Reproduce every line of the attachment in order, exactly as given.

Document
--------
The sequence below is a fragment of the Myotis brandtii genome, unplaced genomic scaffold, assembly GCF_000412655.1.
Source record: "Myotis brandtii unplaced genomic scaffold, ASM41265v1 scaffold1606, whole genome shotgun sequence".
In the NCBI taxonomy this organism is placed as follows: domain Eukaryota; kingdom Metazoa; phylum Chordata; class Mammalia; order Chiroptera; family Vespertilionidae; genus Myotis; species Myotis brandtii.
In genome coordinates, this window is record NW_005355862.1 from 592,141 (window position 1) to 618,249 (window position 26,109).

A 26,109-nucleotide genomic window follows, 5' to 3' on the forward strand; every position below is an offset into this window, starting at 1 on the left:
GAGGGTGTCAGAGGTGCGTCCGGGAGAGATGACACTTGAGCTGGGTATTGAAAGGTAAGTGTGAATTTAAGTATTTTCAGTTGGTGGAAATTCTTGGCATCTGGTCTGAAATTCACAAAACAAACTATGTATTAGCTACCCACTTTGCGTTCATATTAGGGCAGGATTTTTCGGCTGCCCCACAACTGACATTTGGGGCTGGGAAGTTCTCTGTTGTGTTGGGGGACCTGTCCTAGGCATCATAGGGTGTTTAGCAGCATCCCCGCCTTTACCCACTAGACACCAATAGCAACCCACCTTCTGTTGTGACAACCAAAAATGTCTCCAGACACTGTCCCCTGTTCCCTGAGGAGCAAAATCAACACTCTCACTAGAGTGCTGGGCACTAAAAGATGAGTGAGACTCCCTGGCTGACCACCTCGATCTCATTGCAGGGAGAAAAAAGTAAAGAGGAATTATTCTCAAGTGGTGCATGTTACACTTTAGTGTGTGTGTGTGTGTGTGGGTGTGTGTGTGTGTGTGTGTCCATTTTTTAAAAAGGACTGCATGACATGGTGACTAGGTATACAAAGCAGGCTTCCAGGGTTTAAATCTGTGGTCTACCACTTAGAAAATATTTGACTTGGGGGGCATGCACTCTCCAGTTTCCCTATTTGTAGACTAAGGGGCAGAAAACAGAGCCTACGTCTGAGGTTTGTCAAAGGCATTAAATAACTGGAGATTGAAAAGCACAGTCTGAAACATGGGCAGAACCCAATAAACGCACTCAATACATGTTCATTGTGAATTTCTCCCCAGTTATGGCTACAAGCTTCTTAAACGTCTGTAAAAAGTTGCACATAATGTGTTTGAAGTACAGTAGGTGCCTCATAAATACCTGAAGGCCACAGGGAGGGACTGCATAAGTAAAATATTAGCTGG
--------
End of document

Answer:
The sequence below is a fragment of the Myotis brandtii genome, unplaced genomic scaffold, assembly GCF_000412655.1.
Source record: "Myotis brandtii unplaced genomic scaffold, ASM41265v1 scaffold1606, whole genome shotgun sequence".
In the NCBI taxonomy this organism is placed as follows: domain Eukaryota; kingdom Metazoa; phylum Chordata; class Mammalia; order Chiroptera; family Vespertilionidae; genus Myotis; species Myotis brandtii.
In genome coordinates, this window is record NW_005355862.1 from 592,141 (window position 1) to 618,249 (window position 26,109).

A 26,109-nucleotide genomic window follows, 5' to 3' on the forward strand; every position below is an offset into this window, starting at 1 on the left:
GAGGGTGTCAGAGGTGCGTCCGGGAGAGATGACACTTGAGCTGGGTATTGAAAGGTAAGTGTGAATTTAAGTATTTTCAGTTGGTGGAAATTCTTGGCATCTGGTCTGAAATTCACAAAACAAACTATGTATTAGCTACCCACTTTGCGTTCATATTAGGGCAGGATTTTTCGGCTGCCCCACAACTGACATTTGGGGCTGGGAAGTTCTCTGTTGTGTTGGGGGACCTGTCCTAGGCATCATAGGGTGTTTAGCAGCATCCCCGCCTTTACCCACTAGACACCAATAGCAACCCACCTTCTGTTGTGACAACCAAAAATGTCTCCAGACACTGTCCCCTGTTCCCTGAGGAGCAAAATCAACACTCTCACTAGAGTGCTGGGCACTAAAAGATGAGTGAGACTCCCTGGCTGACCACCTCGATCTCATTGCAGGGAGAAAAAAGTAAAGAGGAATTATTCTCAAGTGGTGCATGTTACACTTTAGTGTGTGTGTGTGTGTGTGGGTGTGTGTGTGTGTGTGTGTCCATTTTTTAAAAAGGACTGCATGACATGGTGACTAGGTATACAAAGCAGGCTTCCAGGGTTTAAATCTGTGGTCTACCACTTAGAAAATATTTGACTTGGGGGGCATGCACTCTCCAGTTTCCCTATTTGTAGACTAAGGGGCAGAAAACAGAGCCTACGTCTGAGGTTTGTCAAAGGCATTAAATAACTGGAGATTGAAAAGCACAGTCTGAAACATGGGCAGAACCCAATAAACGCACTCAATACATGTTCATTGTGAATTTCTCCCCAGTTATGGCTACAAGCTTCTTAAACGTCTGTAAAAAGTTGCACATAATGTGTTTGAAGTACAGTAGGTGCCTCATAAATACCTGAAGGCCACAGGGAGGGACTGCATAAGTAAAATATTAGCTGG